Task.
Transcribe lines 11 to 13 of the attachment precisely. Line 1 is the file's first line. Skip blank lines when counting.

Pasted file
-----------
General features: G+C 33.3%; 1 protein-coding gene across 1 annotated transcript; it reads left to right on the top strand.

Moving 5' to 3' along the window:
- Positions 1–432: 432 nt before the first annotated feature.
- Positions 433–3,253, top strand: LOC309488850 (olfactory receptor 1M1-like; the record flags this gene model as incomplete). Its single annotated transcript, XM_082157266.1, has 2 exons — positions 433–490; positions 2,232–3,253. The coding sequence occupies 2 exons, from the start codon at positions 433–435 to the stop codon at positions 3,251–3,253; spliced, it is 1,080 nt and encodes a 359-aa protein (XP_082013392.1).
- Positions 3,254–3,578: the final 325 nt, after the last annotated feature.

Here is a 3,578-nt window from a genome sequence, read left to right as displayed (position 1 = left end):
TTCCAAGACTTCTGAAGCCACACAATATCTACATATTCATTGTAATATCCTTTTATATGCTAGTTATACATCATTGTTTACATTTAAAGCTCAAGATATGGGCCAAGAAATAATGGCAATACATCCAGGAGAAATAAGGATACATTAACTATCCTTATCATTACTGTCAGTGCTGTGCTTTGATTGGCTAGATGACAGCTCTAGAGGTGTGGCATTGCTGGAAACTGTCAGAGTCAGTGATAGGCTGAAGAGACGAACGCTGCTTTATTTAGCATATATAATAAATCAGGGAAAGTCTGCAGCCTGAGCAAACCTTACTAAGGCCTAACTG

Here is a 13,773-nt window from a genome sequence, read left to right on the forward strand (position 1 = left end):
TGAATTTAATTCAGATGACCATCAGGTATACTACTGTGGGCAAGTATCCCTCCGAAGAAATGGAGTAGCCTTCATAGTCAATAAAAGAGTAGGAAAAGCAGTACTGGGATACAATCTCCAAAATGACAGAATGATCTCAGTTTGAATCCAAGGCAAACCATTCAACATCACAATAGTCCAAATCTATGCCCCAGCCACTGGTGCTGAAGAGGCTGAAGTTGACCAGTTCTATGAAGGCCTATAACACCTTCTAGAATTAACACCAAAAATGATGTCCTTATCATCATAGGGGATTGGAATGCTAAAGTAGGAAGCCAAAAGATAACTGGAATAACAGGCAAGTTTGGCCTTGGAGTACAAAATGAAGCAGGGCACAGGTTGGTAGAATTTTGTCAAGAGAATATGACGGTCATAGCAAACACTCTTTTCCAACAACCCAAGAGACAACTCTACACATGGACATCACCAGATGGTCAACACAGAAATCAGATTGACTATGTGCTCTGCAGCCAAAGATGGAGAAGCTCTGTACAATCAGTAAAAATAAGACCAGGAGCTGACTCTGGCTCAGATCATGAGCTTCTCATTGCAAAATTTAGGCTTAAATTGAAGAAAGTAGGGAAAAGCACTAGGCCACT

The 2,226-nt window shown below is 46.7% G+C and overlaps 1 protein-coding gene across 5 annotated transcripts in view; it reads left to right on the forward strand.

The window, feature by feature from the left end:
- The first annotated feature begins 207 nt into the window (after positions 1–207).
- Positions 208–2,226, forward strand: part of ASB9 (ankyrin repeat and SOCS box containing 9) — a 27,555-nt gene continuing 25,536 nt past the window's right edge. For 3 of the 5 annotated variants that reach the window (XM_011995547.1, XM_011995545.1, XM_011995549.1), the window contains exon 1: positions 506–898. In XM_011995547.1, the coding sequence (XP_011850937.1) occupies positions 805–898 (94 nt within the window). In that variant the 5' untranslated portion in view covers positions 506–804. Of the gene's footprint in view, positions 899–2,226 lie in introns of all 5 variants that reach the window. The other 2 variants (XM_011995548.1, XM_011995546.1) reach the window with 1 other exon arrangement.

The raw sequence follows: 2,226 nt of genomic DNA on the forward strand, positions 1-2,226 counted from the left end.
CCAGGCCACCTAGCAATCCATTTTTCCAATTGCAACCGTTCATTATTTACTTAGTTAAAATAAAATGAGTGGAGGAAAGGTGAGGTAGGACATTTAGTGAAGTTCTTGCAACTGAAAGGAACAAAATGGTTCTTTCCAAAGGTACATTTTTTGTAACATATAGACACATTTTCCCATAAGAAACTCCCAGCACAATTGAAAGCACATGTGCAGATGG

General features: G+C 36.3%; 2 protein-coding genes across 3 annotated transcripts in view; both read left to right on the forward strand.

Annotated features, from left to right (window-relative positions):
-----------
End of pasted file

The window, feature by feature from the left end:
- The first annotated feature begins 207 nt into the window (after positions 1–207).
- Positions 208–2,226, forward strand: part of ASB9 (ankyrin repeat and SOCS box containing 9) — a 27,555-nt gene continuing 25,536 nt past the window's right edge. For 3 of the 5 annotated variants that reach the window (XM_011995547.1, XM_011995545.1, XM_011995549.1), the window contains exon 1: positions 506–898. In XM_011995547.1, the coding sequence (XP_011850937.1) occupies positions 805–898 (94 nt within the window). In that variant the 5' untranslated portion in view covers positions 506–804. Of the gene's footprint in view, positions 899–2,226 lie in introns of all 5 variants that reach the window. The other 2 variants (XM_011995548.1, XM_011995546.1) reach the window with 1 other exon arrangement.